The Mirror Lake Inn and Spa:  If you’re traveling to Lake Placid as just a couple, this may be a place to consider for lodging.  It has a beautiful facility that sits right on the lake, and many appealing dining options.  One of their restaurants called The Cottage, has dining on a deck which extends over the lake (similar to The Boat House).  While we didn’t dine here, it was recommended and looked lovely.

Desperados:  If you have a craving for Southwestern/Mexican, this is the spot to hit.  We also did not make it here, but this was recommended by my friend who lives there.  It doesn’t sit in a prime location (but still very convenient to town), and its decor isn’t anything to rave about, but apparently their margaritas and food is excellent.

So hopefully that is enough to get you started on your journey.  To review Things to Do in Lake  Placid, click here to read the Destination Lake Placid blog.

Delicious QUICK Blueberry Desserts

blueberry-cobbler-fire-islandI’m currently in Maine, and when you’re in Maine you eat blueberries – about everyway that you can come up with.  One ‘ole favorite is simply stewing fresh blueberries on the stove with a little water and sugar, and serving this hot blueberry sauce over warm biscuits (using Bisquick makes it ultra easy).

My sister brought along the following recipe, just a simple cobbler recipe, but a delicious and oh so easy one, so I thought it was worth logging it into the WWCC archives.  The recipe calls for cooking in ramekins, but we doubled the recipe and baked it in a 9 by 12 inch casserole dish.  We tried it with blueberries, and also with frozen mixed berries (blue, black and raz) which was particularly yummy.  Here it is:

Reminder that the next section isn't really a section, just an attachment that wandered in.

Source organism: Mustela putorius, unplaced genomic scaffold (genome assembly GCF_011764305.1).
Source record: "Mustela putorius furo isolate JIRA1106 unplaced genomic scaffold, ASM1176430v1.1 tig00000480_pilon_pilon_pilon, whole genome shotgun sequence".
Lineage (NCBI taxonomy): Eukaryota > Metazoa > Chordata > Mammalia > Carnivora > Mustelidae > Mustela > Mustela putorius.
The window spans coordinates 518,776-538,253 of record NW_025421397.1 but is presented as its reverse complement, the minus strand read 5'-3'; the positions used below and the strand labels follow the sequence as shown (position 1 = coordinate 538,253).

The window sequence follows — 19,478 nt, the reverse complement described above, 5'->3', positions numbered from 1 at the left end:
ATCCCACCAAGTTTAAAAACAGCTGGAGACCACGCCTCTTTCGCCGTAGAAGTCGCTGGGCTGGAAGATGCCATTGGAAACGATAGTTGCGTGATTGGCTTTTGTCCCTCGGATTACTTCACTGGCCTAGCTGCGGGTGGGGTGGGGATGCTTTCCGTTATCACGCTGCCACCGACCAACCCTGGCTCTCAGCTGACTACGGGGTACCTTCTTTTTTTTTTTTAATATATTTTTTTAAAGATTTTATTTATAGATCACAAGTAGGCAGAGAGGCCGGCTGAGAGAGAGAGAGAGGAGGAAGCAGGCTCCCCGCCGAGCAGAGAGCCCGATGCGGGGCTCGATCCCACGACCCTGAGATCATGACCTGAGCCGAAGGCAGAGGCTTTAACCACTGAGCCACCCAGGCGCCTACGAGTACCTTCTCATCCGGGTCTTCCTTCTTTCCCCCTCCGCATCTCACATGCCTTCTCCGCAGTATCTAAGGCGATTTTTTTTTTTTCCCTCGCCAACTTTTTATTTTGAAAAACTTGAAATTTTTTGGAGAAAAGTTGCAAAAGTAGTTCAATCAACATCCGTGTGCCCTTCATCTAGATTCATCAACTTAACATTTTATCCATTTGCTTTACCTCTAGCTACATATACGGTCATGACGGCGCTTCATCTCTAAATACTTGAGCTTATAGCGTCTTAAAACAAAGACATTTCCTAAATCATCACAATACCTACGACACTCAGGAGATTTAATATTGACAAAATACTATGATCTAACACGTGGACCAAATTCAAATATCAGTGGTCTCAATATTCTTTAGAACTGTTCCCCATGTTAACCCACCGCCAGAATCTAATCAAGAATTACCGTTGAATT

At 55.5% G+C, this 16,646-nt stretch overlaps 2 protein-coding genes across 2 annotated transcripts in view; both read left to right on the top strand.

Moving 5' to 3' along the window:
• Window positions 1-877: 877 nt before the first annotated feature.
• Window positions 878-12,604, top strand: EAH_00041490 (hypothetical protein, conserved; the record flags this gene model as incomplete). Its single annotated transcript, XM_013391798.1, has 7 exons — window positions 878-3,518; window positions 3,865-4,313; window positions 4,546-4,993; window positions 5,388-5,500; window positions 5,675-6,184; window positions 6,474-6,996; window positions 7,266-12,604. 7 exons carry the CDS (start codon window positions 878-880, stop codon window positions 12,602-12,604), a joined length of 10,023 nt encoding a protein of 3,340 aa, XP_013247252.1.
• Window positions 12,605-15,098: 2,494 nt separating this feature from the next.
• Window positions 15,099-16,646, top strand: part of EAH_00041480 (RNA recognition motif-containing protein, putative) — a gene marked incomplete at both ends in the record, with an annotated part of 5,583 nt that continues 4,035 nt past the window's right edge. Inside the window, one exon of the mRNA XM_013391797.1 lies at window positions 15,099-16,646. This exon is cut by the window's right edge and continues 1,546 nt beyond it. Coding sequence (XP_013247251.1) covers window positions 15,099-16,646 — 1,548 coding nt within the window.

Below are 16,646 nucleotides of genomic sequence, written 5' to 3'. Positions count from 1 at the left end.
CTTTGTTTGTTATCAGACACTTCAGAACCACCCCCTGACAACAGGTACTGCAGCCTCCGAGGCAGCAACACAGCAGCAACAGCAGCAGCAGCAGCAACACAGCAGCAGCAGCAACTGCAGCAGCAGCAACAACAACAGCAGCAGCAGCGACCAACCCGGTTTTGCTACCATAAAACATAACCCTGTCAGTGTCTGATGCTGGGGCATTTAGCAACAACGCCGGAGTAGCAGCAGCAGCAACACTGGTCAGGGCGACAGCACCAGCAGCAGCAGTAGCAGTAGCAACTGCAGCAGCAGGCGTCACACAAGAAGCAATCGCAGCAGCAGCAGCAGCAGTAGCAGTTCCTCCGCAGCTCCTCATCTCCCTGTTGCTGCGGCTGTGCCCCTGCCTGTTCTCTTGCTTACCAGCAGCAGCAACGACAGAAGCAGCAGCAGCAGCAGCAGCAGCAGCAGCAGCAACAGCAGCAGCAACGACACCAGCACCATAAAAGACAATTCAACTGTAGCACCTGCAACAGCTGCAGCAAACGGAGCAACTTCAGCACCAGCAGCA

Berry Cobbler

2 pounds of frozen berries, thawed

1 cup sugar plus more for dusting

3 T instant tapioca

1 T lemon juice

1 (7.75 oz) packet butter biscuit mix (recommended:  Bisquick Complete)

3/4 cup cream soda, divided

Directions:  Preheat oven to 350 degrees.  Spray 8 (4-inch) ramekins with butter flavored cooking spray (we just used regular canola spray) and set aside.  In a bowl combine thawed berries, tapioca, lemon juice, 1/4 cup of cream soda and sugar.  Transfer to ramekins. 

In a large bowl, combine biscuit mix and remaining cream soda.  Mix until well blended.  Sprinkle biscuit mix over berries.  Dust with sugar.  Bake for 30 to 40 minutes.  Serve warm with vanilla ice cream.

Source:  Sandra Lee

And while I’m on a blueberry kick, this is another favorite recipe of mine from the Saltwater Seasonings Cookbook, Good Food from Coastal Maine written by Sarah Leah Chase (of Silver Palate fame) and Jonathan Chase.

Wild Blueberry Pie:

Crust (although I must admit I typically always resort to the Pillsbury pie crust):

2 cups unbleached all purpose flour

8 T (1 stick) unsalted butter, chilled and cut into small pieces

1/2 cup Crisco shotening

1/4 tsp salt

1/3 cup water


4.5 cups fresh wild blueberries

2/3 cup granulated sugar

2 T unbleached all purpose flour

1 T fresh lemon juice (optional)

1/2 to 1 tsp ground cinnamon

pinch of grated nutmeg

1 T unsalted butter

1. To make the crust, combine flour, butter, Crisco, and salt in a mixing bowl.  Using a pastry cutter, blend the shortnening into the flour until the mixture is the consistency of coarse meal.  Add all the ice water and continue to work into a soft dough.  Shape the dough into a flat disk, wrap in plastic wrap, and refrigerate at least 1 hour.  (Alternatively, make the dough in a food processor by the usual machine method).

2.  Preheat the oven to 425 degrees.

3.  Divide the pastry dough in half and roll one half out on a floured surface to fit into a 9 inch pie pan.  Line the pan with dough, trimming the edges to fit.

4.  In a mixing bowl, toss the blueberries with the sugar and flour to coat evenly.  Stir in the lemon juice (if using), cinnamon and numeg.  Pile the filling into the pie shell.  Dot the top with the T of butter cut into small pieces.